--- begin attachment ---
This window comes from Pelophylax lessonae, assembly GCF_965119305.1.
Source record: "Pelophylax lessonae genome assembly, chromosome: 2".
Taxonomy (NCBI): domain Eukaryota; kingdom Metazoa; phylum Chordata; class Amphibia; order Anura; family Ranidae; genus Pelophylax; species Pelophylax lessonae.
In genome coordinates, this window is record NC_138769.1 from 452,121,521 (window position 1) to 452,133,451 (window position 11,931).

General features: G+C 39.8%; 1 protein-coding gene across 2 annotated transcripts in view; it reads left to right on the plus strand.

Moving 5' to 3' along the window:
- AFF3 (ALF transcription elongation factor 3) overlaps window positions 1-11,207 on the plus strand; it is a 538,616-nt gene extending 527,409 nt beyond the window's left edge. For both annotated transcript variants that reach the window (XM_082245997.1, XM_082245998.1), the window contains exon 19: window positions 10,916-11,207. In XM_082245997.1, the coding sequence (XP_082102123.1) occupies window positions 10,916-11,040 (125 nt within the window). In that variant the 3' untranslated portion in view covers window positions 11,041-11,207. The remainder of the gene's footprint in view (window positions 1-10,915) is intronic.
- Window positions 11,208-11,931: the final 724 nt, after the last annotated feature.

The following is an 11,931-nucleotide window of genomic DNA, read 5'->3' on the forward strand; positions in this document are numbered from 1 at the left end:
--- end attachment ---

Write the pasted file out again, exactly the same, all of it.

This window comes from Pelophylax lessonae, assembly GCF_965119305.1.
Source record: "Pelophylax lessonae genome assembly, chromosome: 2".
Taxonomy (NCBI): domain Eukaryota; kingdom Metazoa; phylum Chordata; class Amphibia; order Anura; family Ranidae; genus Pelophylax; species Pelophylax lessonae.
In genome coordinates, this window is record NC_138769.1 from 452,121,521 (window position 1) to 452,133,451 (window position 11,931).

General features: G+C 39.8%; 1 protein-coding gene across 2 annotated transcripts in view; it reads left to right on the plus strand.

Moving 5' to 3' along the window:
- AFF3 (ALF transcription elongation factor 3) overlaps window positions 1-11,207 on the plus strand; it is a 538,616-nt gene extending 527,409 nt beyond the window's left edge. For both annotated transcript variants that reach the window (XM_082245997.1, XM_082245998.1), the window contains exon 19: window positions 10,916-11,207. In XM_082245997.1, the coding sequence (XP_082102123.1) occupies window positions 10,916-11,040 (125 nt within the window). In that variant the 3' untranslated portion in view covers window positions 11,041-11,207. The remainder of the gene's footprint in view (window positions 1-10,915) is intronic.
- Window positions 11,208-11,931: the final 724 nt, after the last annotated feature.

The following is an 11,931-nucleotide window of genomic DNA, read 5'->3' on the forward strand; positions in this document are numbered from 1 at the left end: